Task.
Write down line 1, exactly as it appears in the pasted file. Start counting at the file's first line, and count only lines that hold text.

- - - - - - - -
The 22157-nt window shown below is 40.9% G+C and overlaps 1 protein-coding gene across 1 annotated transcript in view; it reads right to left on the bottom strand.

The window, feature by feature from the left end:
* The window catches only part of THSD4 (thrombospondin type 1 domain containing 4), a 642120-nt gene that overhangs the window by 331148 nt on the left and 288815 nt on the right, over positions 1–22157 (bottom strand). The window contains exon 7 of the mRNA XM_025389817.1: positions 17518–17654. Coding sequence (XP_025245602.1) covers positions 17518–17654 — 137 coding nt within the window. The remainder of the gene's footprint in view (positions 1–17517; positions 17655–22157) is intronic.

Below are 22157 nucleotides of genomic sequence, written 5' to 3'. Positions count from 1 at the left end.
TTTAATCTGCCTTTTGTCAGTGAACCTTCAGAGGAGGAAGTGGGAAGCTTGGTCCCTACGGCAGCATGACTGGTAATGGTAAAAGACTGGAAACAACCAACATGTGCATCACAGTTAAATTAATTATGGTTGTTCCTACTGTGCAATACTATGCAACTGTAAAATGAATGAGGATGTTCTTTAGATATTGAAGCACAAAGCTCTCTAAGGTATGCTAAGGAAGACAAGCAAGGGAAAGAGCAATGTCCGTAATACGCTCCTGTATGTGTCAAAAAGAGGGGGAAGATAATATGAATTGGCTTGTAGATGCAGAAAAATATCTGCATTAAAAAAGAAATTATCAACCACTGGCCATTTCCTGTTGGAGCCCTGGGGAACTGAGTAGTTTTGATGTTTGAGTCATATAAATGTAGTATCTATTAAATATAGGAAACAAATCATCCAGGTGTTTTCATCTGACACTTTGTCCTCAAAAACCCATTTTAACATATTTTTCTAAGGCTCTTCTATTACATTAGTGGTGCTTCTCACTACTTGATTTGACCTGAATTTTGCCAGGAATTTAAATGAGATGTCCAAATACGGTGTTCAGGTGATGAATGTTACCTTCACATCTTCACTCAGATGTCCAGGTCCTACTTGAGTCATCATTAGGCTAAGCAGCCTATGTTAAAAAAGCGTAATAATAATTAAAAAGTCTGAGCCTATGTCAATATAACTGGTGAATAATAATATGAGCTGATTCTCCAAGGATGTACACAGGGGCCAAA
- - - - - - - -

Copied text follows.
The 22157-nt window shown below is 40.9% G+C and overlaps 1 protein-coding gene across 1 annotated transcript in view; it reads right to left on the bottom strand.